Over the past several years the point of these blogs has been to try to educate the consuming public, to those who might have a personal injury case or those wondering about the lawsuit/litigation process. As in any profession, there can be misconceptions about what happens. In the past I’ve discussed how long a case takes. Certainly there are no hard and fast rules on that. Another notion is that since we’re dealing typically with the law of negligence we ask several questions: What is the duty of care? Does the defendant owe a duty to the plaintiff? Was the plaintiff injured? Was the injury a proximate or legal cause of that negligence? Those questions of course need some elaboration and the facts have to fit into those legal constructs.
A client recently asked me if we have proven negligence yet? That case is still within its first year and there is no official time when you can say that you’ve proven negligence. You have a sense of it when it happens. Your lawyer will know it when he/she has gotten good admissions in a deposition or has seen some good paperwork that helps him/her to be confident that negligence can be established. But there is no red light/green light that will tell you that you have established negligence so now you can go on to damages.
Negligence and cases aren’t that susceptible to a rigid determination in that way, both liability and damages are ongoing and evolving. Certainly we know a serious injury is ongoing and evolving. Yet we still start the lawsuit process during that time because at the conclusion of the process we hope to have a reasonable projection of the client’s medical condition. This means knowing what the future will hold for the client in terms of the medical situation. This speaks to the damages aspect of the case.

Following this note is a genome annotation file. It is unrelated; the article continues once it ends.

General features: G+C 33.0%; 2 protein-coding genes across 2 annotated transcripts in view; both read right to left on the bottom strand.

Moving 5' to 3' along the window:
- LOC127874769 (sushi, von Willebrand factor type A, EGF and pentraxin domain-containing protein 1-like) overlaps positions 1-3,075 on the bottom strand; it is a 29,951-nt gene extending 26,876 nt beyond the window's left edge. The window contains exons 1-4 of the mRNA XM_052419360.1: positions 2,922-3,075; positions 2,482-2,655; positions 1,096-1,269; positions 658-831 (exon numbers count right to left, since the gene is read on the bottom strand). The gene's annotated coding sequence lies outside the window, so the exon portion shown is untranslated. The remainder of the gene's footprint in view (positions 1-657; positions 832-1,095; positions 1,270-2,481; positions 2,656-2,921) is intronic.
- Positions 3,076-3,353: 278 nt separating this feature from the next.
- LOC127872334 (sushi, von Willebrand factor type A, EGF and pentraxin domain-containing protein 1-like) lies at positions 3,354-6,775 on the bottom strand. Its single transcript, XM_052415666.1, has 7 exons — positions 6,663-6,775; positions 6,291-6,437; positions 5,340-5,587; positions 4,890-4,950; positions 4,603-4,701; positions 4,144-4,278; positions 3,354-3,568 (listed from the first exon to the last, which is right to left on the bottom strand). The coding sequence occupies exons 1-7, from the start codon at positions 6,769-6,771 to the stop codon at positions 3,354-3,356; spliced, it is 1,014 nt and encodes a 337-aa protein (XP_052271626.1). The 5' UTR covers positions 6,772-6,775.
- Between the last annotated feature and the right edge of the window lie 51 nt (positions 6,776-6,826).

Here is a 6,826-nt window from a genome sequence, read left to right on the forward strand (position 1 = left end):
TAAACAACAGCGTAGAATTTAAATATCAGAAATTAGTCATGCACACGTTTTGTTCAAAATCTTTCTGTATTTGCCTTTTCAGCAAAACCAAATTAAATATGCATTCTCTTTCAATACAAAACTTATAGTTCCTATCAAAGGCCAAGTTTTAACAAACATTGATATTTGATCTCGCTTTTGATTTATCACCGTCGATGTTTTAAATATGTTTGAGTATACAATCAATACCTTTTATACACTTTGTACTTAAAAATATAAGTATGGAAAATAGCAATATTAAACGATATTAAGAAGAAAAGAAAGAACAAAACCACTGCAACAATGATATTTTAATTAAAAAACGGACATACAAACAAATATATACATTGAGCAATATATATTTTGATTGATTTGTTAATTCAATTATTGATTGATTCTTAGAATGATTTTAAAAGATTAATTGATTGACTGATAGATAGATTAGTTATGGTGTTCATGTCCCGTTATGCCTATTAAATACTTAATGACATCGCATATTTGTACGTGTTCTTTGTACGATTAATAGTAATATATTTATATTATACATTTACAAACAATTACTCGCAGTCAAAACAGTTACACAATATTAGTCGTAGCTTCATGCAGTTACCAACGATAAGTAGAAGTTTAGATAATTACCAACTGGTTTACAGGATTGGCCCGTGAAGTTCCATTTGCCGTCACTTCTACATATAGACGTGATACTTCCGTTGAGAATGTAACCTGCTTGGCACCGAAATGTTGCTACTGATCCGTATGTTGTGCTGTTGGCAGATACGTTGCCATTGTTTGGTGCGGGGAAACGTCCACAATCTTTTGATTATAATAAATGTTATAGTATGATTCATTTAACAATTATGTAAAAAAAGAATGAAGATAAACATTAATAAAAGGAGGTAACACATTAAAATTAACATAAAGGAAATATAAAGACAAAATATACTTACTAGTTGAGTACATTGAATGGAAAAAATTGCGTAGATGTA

In terms of negligence and the liability portion of a case, there is always more you can do to learn about the facts of the case. The ultimate goal is to be in a good position to present the liability portion. We know for example in a premises liability case that the law in Massachusetts is that a landowner owes a duty of care to all those lawfully on the premises. Consequently, in a premises liability case, we try to fit our facts and ultimately our damages into some sort of system that will allow for compensation.
In still other cases, the other side might try to present a new theory late in the “game.” An insurance company may think that if they simply get a statement that incriminates your client in some way that they may gain an upper hand. No! I say that is absolutely not true. If you have a client who appears to be honest, who perceived the event and can narrate it in a clear and believable way, then you indeed can refute that. After all, just because it’s said by the other side doesn’t it make it true and your client may be the best source of rebuttal. In the appropriate facts and with the appropriate client, the mere fact that one or two people disagree with your client may mean nothing. It’s a credibility contest and, as the law says, experts don’t decide cases, juries do. In the same way, lay witnesses don’t decide cases, juries do. If your client is credible, feel comfortable relying on your best source, your client.
The attorneys serve the entire state of Massachusetts in addition to affiliating with lawyers in other states to handle cases outside of Massachusetts.
Boston Attorneys Win Highest Injury Verdict in Massachusetts in 2011 & 2012.